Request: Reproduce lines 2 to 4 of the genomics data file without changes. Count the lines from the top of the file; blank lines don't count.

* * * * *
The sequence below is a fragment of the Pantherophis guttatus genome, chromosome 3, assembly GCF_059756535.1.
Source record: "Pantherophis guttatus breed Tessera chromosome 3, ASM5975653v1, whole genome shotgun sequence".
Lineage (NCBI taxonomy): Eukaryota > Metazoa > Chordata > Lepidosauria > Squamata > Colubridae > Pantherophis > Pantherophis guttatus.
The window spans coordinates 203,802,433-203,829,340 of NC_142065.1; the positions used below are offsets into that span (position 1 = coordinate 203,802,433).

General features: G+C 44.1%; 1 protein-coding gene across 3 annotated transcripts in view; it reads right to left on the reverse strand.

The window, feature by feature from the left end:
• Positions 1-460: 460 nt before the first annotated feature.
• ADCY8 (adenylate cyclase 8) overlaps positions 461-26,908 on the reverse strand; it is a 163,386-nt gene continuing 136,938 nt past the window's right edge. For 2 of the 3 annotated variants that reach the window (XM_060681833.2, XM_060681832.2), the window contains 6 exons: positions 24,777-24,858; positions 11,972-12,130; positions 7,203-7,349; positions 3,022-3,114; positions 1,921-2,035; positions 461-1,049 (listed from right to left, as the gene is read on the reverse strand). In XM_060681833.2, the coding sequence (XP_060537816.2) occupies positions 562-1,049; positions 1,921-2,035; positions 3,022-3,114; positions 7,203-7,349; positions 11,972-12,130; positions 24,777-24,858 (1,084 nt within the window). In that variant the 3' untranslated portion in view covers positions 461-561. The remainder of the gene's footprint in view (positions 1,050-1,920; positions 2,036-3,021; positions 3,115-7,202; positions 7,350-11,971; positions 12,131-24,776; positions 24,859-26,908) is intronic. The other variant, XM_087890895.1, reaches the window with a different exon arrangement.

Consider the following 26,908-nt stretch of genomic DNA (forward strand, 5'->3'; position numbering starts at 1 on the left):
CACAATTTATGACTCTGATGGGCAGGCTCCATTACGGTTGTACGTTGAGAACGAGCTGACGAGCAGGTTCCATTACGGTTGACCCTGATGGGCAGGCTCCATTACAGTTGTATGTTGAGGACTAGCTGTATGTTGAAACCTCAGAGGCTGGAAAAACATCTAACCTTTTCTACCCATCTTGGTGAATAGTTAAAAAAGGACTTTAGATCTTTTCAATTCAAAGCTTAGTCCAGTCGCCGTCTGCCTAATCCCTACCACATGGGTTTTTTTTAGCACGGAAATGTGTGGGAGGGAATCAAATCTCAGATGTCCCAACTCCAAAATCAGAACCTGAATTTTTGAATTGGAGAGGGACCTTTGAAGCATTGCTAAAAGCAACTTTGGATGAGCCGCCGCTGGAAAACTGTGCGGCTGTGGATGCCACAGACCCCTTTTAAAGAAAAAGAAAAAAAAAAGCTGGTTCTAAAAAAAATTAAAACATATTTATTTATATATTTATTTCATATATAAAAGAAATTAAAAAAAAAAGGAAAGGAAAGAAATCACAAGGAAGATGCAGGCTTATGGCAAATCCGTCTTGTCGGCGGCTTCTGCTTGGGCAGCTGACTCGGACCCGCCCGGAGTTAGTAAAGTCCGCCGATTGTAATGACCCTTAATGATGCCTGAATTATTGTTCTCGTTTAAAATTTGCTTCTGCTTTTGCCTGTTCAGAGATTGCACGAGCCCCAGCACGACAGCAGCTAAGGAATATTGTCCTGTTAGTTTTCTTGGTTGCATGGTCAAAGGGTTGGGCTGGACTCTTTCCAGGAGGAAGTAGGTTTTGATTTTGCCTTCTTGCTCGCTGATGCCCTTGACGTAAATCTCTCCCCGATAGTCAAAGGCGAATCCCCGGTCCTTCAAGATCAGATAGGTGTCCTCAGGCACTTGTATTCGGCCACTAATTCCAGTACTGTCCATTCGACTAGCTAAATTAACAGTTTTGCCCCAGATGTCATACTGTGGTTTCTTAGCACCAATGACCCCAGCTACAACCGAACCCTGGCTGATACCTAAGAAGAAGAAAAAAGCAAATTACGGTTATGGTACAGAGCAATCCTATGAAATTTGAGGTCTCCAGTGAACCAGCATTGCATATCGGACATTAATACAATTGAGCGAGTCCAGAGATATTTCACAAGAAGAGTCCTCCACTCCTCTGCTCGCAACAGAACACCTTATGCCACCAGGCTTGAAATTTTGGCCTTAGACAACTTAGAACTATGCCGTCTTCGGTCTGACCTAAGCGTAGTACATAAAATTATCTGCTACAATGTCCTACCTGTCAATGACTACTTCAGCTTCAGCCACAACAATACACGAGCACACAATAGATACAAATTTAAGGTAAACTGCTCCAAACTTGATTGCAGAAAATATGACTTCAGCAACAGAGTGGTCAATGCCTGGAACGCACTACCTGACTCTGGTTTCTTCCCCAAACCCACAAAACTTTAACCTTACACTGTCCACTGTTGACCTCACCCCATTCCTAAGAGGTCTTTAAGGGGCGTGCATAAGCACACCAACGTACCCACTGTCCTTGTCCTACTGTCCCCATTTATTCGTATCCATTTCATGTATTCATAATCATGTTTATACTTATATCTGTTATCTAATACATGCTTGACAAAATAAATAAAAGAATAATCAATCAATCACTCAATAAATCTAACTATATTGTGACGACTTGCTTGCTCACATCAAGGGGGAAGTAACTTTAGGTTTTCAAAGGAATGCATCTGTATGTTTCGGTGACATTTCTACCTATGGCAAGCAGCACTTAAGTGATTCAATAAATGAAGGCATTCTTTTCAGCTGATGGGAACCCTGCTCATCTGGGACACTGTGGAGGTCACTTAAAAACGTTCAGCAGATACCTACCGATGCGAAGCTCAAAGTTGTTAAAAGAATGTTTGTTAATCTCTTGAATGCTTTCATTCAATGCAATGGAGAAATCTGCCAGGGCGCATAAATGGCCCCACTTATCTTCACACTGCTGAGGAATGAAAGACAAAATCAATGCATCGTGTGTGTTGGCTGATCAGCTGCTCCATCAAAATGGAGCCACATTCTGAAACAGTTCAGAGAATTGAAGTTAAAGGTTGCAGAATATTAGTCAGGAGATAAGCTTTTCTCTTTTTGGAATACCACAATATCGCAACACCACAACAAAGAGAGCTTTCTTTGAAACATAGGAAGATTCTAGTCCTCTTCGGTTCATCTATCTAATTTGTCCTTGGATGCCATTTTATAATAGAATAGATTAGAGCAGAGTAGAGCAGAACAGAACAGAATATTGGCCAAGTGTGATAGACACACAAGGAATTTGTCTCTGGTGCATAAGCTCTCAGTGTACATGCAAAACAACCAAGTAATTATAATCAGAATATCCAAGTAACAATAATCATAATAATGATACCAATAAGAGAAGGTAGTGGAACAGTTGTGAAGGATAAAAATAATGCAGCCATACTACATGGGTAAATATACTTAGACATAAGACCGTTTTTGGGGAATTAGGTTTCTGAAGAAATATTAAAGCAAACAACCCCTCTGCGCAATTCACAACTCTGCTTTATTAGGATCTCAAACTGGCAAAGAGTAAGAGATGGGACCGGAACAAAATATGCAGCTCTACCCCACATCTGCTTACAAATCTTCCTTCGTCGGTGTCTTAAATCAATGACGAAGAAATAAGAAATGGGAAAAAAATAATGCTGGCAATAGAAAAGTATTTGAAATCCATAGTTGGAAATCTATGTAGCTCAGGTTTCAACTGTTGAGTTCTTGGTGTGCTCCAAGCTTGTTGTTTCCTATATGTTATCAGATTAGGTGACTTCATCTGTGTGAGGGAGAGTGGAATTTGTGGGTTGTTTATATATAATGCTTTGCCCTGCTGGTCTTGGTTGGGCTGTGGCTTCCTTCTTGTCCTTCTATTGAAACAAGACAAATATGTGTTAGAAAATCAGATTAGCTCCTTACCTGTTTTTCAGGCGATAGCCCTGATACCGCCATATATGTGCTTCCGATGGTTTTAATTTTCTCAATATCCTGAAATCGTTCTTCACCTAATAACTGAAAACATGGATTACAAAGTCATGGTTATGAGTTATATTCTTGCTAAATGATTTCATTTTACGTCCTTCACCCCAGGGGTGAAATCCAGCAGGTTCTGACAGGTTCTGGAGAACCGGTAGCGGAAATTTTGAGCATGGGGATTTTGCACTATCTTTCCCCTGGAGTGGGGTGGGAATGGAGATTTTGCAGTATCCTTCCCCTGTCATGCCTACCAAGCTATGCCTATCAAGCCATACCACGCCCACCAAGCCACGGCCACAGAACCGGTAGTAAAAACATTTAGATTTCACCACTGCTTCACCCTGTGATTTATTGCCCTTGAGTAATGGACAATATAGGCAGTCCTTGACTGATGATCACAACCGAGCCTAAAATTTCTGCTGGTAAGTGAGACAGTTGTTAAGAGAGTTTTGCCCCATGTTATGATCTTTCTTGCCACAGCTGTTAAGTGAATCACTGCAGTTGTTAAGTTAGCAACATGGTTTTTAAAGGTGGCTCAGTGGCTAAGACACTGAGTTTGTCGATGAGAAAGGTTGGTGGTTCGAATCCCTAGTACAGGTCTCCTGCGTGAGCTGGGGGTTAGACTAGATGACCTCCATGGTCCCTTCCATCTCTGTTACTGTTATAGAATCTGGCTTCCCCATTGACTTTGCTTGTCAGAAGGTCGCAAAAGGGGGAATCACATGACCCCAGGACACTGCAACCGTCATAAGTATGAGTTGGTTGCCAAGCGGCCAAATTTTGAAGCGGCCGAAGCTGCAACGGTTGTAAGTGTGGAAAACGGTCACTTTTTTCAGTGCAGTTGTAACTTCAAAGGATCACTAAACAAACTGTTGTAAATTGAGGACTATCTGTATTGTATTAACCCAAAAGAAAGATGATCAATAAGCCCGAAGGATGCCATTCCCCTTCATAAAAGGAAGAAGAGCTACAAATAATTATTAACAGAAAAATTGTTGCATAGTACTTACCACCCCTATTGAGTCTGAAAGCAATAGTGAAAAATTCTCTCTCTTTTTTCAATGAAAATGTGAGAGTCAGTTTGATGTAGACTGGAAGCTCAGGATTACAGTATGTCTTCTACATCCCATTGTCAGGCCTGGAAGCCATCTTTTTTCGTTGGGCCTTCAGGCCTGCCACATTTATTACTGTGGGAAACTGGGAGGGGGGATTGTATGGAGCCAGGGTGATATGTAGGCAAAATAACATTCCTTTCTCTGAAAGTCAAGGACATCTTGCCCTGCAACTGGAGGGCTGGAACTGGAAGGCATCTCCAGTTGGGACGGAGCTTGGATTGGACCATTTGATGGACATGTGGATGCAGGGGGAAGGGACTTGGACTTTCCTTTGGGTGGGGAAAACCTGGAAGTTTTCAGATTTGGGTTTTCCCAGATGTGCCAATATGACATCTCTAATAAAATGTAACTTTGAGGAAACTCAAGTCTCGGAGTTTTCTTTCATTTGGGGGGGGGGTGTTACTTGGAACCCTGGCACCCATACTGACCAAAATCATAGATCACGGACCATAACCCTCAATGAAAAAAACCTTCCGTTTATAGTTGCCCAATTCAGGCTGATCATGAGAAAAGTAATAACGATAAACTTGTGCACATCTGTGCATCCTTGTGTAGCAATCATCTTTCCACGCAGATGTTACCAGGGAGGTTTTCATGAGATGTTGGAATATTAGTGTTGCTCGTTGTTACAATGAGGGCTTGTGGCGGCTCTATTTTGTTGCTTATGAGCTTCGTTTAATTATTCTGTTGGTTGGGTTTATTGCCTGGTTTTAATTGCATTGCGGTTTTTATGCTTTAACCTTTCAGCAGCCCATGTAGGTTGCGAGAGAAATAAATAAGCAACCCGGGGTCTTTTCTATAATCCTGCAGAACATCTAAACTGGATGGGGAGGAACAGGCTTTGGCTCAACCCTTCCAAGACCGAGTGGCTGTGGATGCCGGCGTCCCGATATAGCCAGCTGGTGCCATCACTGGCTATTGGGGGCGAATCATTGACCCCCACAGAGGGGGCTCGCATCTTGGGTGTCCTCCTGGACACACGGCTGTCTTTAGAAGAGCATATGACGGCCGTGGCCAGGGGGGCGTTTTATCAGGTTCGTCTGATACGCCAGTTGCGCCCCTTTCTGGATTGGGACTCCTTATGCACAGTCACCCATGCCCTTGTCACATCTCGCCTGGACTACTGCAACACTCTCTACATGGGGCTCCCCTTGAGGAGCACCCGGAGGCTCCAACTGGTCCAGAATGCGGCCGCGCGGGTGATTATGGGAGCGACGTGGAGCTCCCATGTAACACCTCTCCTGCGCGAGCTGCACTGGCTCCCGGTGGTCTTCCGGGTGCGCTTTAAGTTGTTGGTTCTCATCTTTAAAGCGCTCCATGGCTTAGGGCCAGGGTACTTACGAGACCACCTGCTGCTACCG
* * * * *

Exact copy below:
Source record: "Pantherophis guttatus breed Tessera chromosome 3, ASM5975653v1, whole genome shotgun sequence".
Lineage (NCBI taxonomy): Eukaryota > Metazoa > Chordata > Lepidosauria > Squamata > Colubridae > Pantherophis > Pantherophis guttatus.
The window spans coordinates 203,802,433-203,829,340 of NC_142065.1; the positions used below are offsets into that span (position 1 = coordinate 203,802,433).